Commentaries and insightful analyses on the world of finance, technology and IT.

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December 29, 2016

Challenger banks challenging the status quo!

- By Kiran Kalmadi and Durga Prasad Balmuri

Atom, B, Fidor, Tandem, Monzo, Masthaven, Soldo, Zopa - well, these aren't new elements added to the periodic table, but are new-age challenger banks, challenging the status quo of the banking industry. For those who were expecting us to tell the name of the new elements that have been added to the periodic table, we have a surprise in store for you towards the end of this blog. For now, we are focusing on the challenger banks. Most of the challenger banks came into existence post 2008 crisis, and they have surged with accelerated pace after 2013. While some challenger banks like Masthaven Bank, Starling Bank, and Monzo Bank have got their banking licenses, others like Redbook Bank, CivilisedBank, and Lintel Bank are still waiting for their turn.

Challenger banks have mushroomed, thanks to lack of customer confidence in traditional banks, increasing smartphone penetration, and high expectations from the millennial population. Adding to this, the regulatory impetus provided by regulators of many countries who have come out with policies that are positive for starting of challenger banks and other fintech companies with measures, such as:
a) Creation of a regulatory sandbox by Financial Conduct Authority (FCA) in UK. These sandboxes, set as part of project innovate by the FCA, allowed new offerings or services to be tested out in environments, which are immune from standard regulatory restrictions
b) Formation of innovation hubs, for example, Australian regulator Australian Prudential Regulation Authority (APRA) set up innovation hub to assist fintech companies
c) Issuance of a whitepaper on supporting reasonable financial innovation through fintech in the US by the Office of the Comptroller of the Currency (OCC)
d) Starting of fintech accelerator programs

Before the emergence of challenger banks, there certainly was a vacuum between what customers really wanted and what was being offered in various areas of banking services. Millennials, who were comfortable with the Facebook, Google, and Amazon's of the world started expecting similar customer service, user-experience, and convenience in their day to day handling of finances. Challenger banks with their light-asset model, lack of legacy hang-over, and a focus on cutting-edge technology have emerged as a whiff of fresh air in the banking arena with this business model. These banks, being largely digital, are breathing down the necks of traditional financial service providers by providing innovative, efficient, and personalized range of banking services.

Features like mobile only, biometric logins, free checking account, opening accounts in few minutes, getting loans in minutes, spend analytics, 24x7 customer service, quick money transfer, peer-to-peer (P2P) lending, real-time balance checks, gamified experience, and few others are attracting customers to challenger banks. These banks with simple business models enjoy cost and operational advantages, which allow them to provide services at better rates compared to traditional banks.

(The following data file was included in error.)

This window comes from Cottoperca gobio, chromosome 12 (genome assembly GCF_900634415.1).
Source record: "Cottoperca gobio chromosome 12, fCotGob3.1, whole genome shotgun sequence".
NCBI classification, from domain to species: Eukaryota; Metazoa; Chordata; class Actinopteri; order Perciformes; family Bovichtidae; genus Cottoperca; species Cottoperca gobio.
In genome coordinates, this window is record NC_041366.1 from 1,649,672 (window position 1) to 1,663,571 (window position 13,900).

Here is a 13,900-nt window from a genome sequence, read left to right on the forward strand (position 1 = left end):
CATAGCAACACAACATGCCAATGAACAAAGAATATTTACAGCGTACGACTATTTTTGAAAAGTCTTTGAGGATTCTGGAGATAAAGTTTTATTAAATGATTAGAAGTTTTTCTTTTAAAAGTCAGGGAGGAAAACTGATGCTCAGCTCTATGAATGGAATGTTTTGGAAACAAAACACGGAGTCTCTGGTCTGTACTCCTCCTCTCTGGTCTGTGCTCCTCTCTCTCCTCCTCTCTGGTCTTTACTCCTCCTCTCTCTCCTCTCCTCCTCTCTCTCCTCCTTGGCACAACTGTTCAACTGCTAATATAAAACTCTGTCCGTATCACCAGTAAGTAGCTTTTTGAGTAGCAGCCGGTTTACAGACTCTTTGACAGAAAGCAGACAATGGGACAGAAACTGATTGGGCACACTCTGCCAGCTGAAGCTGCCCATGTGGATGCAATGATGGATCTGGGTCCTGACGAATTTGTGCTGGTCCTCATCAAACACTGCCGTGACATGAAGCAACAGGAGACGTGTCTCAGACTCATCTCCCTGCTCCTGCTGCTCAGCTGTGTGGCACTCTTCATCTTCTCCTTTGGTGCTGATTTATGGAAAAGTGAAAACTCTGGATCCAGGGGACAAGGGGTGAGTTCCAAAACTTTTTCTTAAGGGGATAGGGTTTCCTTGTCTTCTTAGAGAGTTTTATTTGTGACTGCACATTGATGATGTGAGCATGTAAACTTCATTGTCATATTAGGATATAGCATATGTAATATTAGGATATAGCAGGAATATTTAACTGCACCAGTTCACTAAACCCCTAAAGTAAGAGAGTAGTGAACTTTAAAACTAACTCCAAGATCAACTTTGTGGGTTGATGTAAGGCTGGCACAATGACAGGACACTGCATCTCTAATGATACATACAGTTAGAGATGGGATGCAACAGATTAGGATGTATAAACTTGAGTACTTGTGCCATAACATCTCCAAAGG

Challenger banks too have their own challenges and the going will get tough in the years ahead. Challenges like stricter regulatory norms, acquiring new customers, and customer retention is bound to test out these new generation banks. However, a much bigger threat to encounter will be when the traditional banks with their financial clout revisit their business models and start focusing on niche banking areas.

With competition sure to race up among challenger banks and with more challenge from traditional banks, more activity is expected in 2017. Keep watching this space!!

For the chemistry enthusiasts out there, the International Union of Pure and Applied Chemistry officially approved the name and symbols for four elements: Nihonium, Moscovium, Tennessine, and Oganesson to the periodic table of elements.

December 27, 2016

Behavioral analytics: A logical perspective of customer behavior

My phone beeped and a personalized message from my bank appeared: "Dear XXXX, new investment option factoring your income, age, and investment preferences awaits you." Initially, I thought it was just a promotional message, but then I realized it was more than that. Living in an era of analytics where every bit of data can be analyzed, I sensed it could be the advent of the new phenomenon -- behavioral analytics!

As the terminology signifies, behavioral analytics is about analyzing the behavioral patterns of customers. To elaborate, it is to be aware of customers' expectations and their manners. With the right set of behavioral information, one can derive conclusions on their requirements and possible actions in certain scenarios. This branch of analytics is widely used across industries including retail, e-commerce, communication, and the list goes on. Of late, even the financial services such as banking sectors have started embracing the new analytical approach.

The banking arena is becoming competitive day by day and hence, it is very important for the banks to devise the best marketing strategies to win customers. Keeping that in mind, banks have started leveraging behavioral analytics to trace their customers' transactions, preferred banking channel, i.e., online or mobile, and analyze their interactions with processes and different banking channels. Additionally, with the help of behavioral analytics, banks can easily track whether customers are navigating the online site / mobile app, in the same way or whether each customer differs in usage patterns. It helps banks to create a solid database to analyze customer behavioral pattern. This detailed analysis helps banks to draw a clear picture of their customers' requirement. It indeed helps them to better engage with their customers and use the analysis for positioning the products well at the right time through a proper banking channel.